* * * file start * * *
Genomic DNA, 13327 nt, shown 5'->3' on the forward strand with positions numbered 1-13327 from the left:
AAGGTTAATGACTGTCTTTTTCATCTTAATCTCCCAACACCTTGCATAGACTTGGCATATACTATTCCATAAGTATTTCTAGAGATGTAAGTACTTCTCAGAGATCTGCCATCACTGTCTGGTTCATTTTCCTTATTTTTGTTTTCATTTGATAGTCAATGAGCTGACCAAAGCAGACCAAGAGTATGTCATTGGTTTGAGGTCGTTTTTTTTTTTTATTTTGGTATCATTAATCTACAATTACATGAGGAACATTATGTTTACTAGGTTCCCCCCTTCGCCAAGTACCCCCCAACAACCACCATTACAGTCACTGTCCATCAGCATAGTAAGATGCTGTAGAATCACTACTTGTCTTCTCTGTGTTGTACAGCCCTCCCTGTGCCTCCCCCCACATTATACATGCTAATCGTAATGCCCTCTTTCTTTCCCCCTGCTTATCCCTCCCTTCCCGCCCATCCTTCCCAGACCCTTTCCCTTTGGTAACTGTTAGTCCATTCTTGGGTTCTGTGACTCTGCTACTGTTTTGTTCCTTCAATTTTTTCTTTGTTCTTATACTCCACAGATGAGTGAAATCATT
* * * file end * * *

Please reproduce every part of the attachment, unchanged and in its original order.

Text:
Genomic DNA, 13327 nt, shown 5'->3' on the forward strand with positions numbered 1-13327 from the left:
AAGGTTAATGACTGTCTTTTTCATCTTAATCTCCCAACACCTTGCATAGACTTGGCATATACTATTCCATAAGTATTTCTAGAGATGTAAGTACTTCTCAGAGATCTGCCATCACTGTCTGGTTCATTTTCCTTATTTTTGTTTTCATTTGATAGTCAATGAGCTGACCAAAGCAGACCAAGAGTATGTCATTGGTTTGAGGTCGTTTTTTTTTTTTATTTTGGTATCATTAATCTACAATTACATGAGGAACATTATGTTTACTAGGTTCCCCCCTTCGCCAAGTACCCCCCAACAACCACCATTACAGTCACTGTCCATCAGCATAGTAAGATGCTGTAGAATCACTACTTGTCTTCTCTGTGTTGTACAGCCCTCCCTGTGCCTCCCCCCACATTATACATGCTAATCGTAATGCCCTCTTTCTTTCCCCCTGCTTATCCCTCCCTTCCCGCCCATCCTTCCCAGACCCTTTCCCTTTGGTAACTGTTAGTCCATTCTTGGGTTCTGTGACTCTGCTACTGTTTTGTTCCTTCAATTTTTTCTTTGTTCTTATACTCCACAGATGAGTGAAATCATT